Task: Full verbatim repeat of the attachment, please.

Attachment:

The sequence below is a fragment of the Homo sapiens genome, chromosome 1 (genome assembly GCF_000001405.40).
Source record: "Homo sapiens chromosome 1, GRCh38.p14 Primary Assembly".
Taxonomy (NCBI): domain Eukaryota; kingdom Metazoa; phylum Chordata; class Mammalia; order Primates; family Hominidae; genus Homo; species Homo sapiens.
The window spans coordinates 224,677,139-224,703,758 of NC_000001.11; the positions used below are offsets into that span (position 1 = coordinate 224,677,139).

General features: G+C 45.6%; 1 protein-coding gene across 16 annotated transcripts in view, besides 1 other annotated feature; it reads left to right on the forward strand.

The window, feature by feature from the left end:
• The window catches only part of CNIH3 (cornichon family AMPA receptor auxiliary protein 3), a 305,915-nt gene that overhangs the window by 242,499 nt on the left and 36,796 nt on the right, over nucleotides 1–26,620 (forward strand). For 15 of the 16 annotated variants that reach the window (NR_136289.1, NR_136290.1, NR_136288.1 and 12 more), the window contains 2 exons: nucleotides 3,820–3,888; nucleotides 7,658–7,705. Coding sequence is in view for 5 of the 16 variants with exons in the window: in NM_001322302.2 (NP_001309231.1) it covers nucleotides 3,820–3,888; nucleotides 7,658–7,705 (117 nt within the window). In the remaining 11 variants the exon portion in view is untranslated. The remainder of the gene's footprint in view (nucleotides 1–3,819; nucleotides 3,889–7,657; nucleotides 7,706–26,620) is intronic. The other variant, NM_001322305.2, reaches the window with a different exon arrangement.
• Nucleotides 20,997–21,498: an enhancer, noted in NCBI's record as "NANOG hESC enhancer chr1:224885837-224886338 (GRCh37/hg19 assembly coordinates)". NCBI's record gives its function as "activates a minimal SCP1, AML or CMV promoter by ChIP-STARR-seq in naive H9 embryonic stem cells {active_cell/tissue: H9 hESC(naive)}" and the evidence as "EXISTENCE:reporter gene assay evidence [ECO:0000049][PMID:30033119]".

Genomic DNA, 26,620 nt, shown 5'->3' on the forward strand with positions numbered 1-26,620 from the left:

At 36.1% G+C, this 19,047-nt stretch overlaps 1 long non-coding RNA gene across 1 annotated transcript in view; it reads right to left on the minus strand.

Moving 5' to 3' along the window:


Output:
The sequence below is a fragment of the Homo sapiens genome, chromosome 1 (genome assembly GCF_000001405.40).
Source record: "Homo sapiens chromosome 1, GRCh38.p14 Primary Assembly".
Taxonomy (NCBI): domain Eukaryota; kingdom Metazoa; phylum Chordata; class Mammalia; order Primates; family Hominidae; genus Homo; species Homo sapiens.
The window spans coordinates 224,677,139-224,703,758 of NC_000001.11; the positions used below are offsets into that span (position 1 = coordinate 224,677,139).

General features: G+C 45.6%; 1 protein-coding gene across 16 annotated transcripts in view, besides 1 other annotated feature; it reads left to right on the forward strand.

The window, feature by feature from the left end:
• The window catches only part of CNIH3 (cornichon family AMPA receptor auxiliary protein 3), a 305,915-nt gene that overhangs the window by 242,499 nt on the left and 36,796 nt on the right, over nucleotides 1–26,620 (forward strand). For 15 of the 16 annotated variants that reach the window (NR_136289.1, NR_136290.1, NR_136288.1 and 12 more), the window contains 2 exons: nucleotides 3,820–3,888; nucleotides 7,658–7,705. Coding sequence is in view for 5 of the 16 variants with exons in the window: in NM_001322302.2 (NP_001309231.1) it covers nucleotides 3,820–3,888; nucleotides 7,658–7,705 (117 nt within the window). In the remaining 11 variants the exon portion in view is untranslated. The remainder of the gene's footprint in view (nucleotides 1–3,819; nucleotides 3,889–7,657; nucleotides 7,706–26,620) is intronic. The other variant, NM_001322305.2, reaches the window with a different exon arrangement.
• Nucleotides 20,997–21,498: an enhancer, noted in NCBI's record as "NANOG hESC enhancer chr1:224885837-224886338 (GRCh37/hg19 assembly coordinates)". NCBI's record gives its function as "activates a minimal SCP1, AML or CMV promoter by ChIP-STARR-seq in naive H9 embryonic stem cells {active_cell/tissue: H9 hESC(naive)}" and the evidence as "EXISTENCE:reporter gene assay evidence [ECO:0000049][PMID:30033119]".

Genomic DNA, 26,620 nt, shown 5'->3' on the forward strand with positions numbered 1-26,620 from the left:

At 36.1% G+C, this 19,047-nt stretch overlaps 1 long non-coding RNA gene across 1 annotated transcript in view; it reads right to left on the minus strand.

Moving 5' to 3' along the window: